For I did not.

As I drew the essence from the tree, I also drew the essence from her. I did not see. I did not hear a single sound from her. It happened so quickly. I was focused on completing the spell, I had not checked . . . I had not even considered . . . what might be happening. That I might be sucking the very life and existence from the girl I had grown so very close to.

That I killed . . . Murdered the girl who captured my heart.

I began weeping.


Time passes. I know not how much. The fires are still going strong; the bonfires sending crackling flames into the night sky on this auspicious night when things that are unwanted are kept at bay. So Mæve had told me earlier.

I sit up and see her form unmoving on the ground, still very much dead. I wonder if it might all have been a dream? Seeing Mæve’s form brings everything back in an instant.

CLYSTRA: Is she passed?

THÝRA [Quietly]: Umm . . . Yes. She . . . Is . . . Dead.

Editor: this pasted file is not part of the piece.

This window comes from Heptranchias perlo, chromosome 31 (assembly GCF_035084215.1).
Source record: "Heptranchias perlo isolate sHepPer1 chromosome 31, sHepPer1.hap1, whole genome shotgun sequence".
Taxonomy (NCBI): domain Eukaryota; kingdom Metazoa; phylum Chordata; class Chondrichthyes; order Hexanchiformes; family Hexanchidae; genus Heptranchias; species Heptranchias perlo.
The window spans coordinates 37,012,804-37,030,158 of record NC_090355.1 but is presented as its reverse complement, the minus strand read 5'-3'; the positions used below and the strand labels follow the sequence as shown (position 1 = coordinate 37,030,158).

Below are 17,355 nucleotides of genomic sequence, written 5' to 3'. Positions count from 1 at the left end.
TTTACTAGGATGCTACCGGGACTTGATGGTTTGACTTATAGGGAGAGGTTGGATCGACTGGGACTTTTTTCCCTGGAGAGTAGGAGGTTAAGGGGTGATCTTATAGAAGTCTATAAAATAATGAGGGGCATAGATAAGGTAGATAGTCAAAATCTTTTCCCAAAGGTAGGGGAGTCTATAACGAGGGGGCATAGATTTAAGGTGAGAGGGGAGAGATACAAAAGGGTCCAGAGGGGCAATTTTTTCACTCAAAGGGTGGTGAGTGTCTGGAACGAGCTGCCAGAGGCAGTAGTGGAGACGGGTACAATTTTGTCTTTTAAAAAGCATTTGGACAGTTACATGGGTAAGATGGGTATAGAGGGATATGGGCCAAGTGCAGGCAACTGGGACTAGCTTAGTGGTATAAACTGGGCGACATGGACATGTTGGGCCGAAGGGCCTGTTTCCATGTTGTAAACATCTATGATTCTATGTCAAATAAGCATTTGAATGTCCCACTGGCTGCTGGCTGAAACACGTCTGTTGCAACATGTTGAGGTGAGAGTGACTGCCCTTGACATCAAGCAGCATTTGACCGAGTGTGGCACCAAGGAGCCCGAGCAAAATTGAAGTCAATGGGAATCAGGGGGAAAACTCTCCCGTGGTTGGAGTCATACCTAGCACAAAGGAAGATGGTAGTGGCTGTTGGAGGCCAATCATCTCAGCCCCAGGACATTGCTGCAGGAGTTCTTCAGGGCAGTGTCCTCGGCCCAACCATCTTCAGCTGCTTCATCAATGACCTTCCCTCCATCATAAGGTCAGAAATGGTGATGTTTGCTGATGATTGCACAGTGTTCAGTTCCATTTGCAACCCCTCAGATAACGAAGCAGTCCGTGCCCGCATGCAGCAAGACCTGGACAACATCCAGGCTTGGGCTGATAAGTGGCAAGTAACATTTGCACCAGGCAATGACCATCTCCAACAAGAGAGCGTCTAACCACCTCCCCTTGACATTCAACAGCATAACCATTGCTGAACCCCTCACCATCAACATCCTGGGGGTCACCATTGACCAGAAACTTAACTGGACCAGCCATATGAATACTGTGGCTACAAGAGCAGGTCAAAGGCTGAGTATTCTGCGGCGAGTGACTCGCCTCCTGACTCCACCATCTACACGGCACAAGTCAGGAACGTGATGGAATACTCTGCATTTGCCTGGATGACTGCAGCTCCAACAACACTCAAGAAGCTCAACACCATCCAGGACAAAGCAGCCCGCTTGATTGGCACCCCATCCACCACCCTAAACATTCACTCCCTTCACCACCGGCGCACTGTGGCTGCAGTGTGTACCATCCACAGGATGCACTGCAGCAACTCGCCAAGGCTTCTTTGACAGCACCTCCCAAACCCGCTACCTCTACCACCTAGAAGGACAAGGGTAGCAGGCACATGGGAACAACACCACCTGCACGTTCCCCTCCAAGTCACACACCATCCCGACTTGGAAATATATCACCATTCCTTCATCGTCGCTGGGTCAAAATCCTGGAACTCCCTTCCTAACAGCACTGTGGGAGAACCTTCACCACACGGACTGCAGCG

Clýstra looks up, searching around, making sure we are alone.

CLYSTRA: Very well, we do not have much time. Help me with the body.

THÝRA [Shock]: What?

CLYSTRA [Serious]: Thýra. This child is dead. I do not know the circumstances and at this point in time I do not want to know. But once she is discovered – and if she is left here, mark my words, she will be discovered – it will not take long for the town to point the finger at the last person she was seen with. You. We must get rid of her; we must do it now; and then we must leave.

The horrible feelings bursting from my chest become much worse, a hundredfold worse! But Clýstra is right. I have trusted her all my life, I will not shirk that trust at this moment in time.

THÝRA [Quietly]: What do you need me to do.

CLYSTRA: I need you to do exactly as I tell you. Do not hesitate no matter what I tell you. Understood?

I nod.

CLYSTRA: Good. Take her legs. I will take her shoulders.